A summer frolic between young cousins changes to winter play without fanfare. The young actors and stage are constants. But key scenery changes unlock the passage of time — green grass fades to yellow, a young girl and boy trade lawn cotton costumes for blue winter coats.
In my youth, the stage for Sunday afternoons was always Granny’s front yard and porch. Old fashioned games of hide and seek, Easter egg hunts were all held there. I can recall many baseball games held there too that divided our large family in two. Granddad always played and all the kids and their spouses. Trees subbed as running bases while appropriately, home base rested near the steps of Granny’s front porch.
The preliminaries involved Southern scratch cooking at its best. But we grand-kids never lingered over our plates. Without guilt of leaving food behind, we’d rush out the side screen door to play. I imagine that cold February day caught on film was no exception. That day we were celebrating my young aunt’s birthday. Seven years older than I, my aunt is closer in age to me and the other grandkids than to our parents, her brothers and sisters. Was Jane turning eleven or twelve that day? I can’t really say. I’d guess the year as 1959, judging by my own appearance — with hair tied back in a pony tail, wearing that blue coat over a standard home-made dress, I look to be no more than four.
Much like the young girl I was, the camera buzzes around the action without ever landing. In its greed to capture the big picture for posterity, the action blurs; most subjects are in and out of the frame before eyes can discern their presence. It doesn’t help that images of vintage film grow faint, that they go gray and grow lines with age. Was that cousin Mike? Or Pat? I can’t really tell. It all goes too fast.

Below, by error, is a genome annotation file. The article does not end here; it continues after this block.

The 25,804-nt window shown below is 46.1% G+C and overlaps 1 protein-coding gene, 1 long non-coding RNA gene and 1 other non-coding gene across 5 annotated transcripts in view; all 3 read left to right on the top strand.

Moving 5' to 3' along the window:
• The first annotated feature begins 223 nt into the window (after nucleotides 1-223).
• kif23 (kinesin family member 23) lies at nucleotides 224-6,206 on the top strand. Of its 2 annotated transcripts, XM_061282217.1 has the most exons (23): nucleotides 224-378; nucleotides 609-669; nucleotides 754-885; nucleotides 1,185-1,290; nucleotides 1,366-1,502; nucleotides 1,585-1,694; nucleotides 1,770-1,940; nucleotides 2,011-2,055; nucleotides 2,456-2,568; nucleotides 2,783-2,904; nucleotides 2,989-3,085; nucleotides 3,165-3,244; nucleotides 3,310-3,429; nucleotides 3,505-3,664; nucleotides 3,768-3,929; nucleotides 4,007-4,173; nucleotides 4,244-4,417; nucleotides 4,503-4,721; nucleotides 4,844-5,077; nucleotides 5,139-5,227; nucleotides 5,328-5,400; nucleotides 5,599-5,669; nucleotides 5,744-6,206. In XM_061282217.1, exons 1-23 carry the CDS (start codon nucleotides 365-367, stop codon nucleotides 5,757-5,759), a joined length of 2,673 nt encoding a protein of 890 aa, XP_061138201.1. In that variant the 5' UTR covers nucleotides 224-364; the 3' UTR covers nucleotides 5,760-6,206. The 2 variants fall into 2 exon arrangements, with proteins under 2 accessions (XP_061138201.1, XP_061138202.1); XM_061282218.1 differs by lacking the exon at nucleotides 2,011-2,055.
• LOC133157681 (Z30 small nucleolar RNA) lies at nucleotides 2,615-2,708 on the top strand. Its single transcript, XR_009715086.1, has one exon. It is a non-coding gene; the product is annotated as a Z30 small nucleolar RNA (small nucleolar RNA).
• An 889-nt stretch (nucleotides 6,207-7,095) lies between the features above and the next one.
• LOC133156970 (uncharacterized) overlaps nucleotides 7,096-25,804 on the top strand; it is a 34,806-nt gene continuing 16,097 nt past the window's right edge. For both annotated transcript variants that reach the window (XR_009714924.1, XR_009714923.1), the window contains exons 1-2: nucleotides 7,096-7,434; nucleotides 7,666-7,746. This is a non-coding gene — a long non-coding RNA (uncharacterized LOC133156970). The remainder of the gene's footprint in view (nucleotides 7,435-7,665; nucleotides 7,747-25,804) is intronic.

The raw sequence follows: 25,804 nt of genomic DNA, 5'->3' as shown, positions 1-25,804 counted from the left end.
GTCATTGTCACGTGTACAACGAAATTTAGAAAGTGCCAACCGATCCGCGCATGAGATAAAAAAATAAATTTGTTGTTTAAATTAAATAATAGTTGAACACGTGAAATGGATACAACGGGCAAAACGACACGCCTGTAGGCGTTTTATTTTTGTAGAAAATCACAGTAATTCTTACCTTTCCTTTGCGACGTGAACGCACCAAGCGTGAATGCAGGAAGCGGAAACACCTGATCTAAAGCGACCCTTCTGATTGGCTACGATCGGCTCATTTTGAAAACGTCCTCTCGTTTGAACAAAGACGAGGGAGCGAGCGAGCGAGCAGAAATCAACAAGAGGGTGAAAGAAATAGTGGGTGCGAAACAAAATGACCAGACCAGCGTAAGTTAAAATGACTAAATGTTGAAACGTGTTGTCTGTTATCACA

What I know for sure is that my Aunt Jane had just received a brand new bike for her birthday. Her first bike, because times and finances were tough for Granny and Granddad. And for some reason — I don’t know why — my young father was teaching Jane to ride her bike, while my mother captured the event on film. Who bought the bike for Jane? Was it my parents? Was it a joint gift from the family? I don’t really know — these details were not important to me then.
The rolling images of vintage home movies cannot tell a story alone. Spliced together without conscious editing, scenes require narration from one who lived through the event. Preferably the storyteller is one who can recall vivid details since it’s details that make stories come alive.
That’s why it helps to focus in on smaller pictures. In our story telling, it helps to content ourselves with telling little slices of life in great detail. Come in late. Leave early. Don’t over stay our welcome.
So here’s one smaller picture from that home movie where I hit the pause button: My young father balancing me on the handlebars of my young aunt’s brand new bike.
The handle bars are cold and hard. The grass makes for a bumpy ride. But I don’t care. I’m happy to take a spin with my father on my aunt’s new bike. I always found Daddy handsome — it’s a shame he didn’t learn this until lying on his deathbed. I hope he found the information “better late than never;’ I was just glad to remember to tell it.
But what I didn’t remember were times like this, when Daddy was nothing more that a big playmate. Surely with a child’s wisdom, I knew this fifty years ago, before Father Time dinged up my memories.
This then, is how I wish to remember Dad: braving the February cold to play the hero, teaching us kids a few new tricks.